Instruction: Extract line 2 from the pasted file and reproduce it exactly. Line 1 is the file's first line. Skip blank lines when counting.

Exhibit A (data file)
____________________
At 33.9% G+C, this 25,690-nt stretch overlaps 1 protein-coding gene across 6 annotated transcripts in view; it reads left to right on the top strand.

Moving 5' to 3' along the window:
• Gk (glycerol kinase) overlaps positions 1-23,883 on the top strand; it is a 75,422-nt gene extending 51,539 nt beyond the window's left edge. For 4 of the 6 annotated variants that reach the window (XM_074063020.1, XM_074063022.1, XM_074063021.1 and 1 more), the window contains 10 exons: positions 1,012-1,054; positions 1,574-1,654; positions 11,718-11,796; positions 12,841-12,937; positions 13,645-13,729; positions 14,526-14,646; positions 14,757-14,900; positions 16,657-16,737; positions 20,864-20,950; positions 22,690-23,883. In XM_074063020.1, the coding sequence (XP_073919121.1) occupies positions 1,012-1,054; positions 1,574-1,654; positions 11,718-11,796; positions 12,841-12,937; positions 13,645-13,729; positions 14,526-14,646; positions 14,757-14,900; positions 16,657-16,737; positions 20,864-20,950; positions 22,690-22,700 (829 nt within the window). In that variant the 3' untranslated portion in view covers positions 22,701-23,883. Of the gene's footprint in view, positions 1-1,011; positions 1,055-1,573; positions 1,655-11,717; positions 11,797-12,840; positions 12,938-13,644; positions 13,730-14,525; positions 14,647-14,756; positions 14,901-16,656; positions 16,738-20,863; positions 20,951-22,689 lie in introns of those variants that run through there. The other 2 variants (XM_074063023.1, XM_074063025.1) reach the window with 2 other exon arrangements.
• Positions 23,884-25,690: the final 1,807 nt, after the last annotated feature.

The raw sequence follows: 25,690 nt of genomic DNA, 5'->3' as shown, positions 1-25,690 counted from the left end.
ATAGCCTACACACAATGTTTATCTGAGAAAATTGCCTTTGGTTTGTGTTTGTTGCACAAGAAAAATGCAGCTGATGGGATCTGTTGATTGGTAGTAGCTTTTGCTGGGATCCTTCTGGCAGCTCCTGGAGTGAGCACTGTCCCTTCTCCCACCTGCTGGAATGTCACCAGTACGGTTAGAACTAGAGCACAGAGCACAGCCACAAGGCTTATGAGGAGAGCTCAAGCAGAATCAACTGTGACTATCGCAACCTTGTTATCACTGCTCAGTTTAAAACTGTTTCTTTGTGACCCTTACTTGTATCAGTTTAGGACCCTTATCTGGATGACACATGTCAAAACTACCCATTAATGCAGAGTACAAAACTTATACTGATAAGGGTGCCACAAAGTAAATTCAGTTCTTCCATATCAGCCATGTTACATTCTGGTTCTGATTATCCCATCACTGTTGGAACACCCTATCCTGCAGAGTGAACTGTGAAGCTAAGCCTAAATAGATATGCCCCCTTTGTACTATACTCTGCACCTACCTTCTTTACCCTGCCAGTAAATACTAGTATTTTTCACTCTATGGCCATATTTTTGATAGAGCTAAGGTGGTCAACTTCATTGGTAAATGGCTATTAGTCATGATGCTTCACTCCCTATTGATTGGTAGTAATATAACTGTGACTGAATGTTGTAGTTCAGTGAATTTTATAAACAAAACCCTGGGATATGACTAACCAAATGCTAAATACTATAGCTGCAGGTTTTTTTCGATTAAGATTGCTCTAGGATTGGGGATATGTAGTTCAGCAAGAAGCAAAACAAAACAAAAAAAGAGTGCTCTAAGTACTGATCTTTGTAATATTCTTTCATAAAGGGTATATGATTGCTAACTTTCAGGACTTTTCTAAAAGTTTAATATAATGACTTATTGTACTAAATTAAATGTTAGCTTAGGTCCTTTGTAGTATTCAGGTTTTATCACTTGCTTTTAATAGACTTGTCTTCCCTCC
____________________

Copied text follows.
Moving 5' to 3' along the window: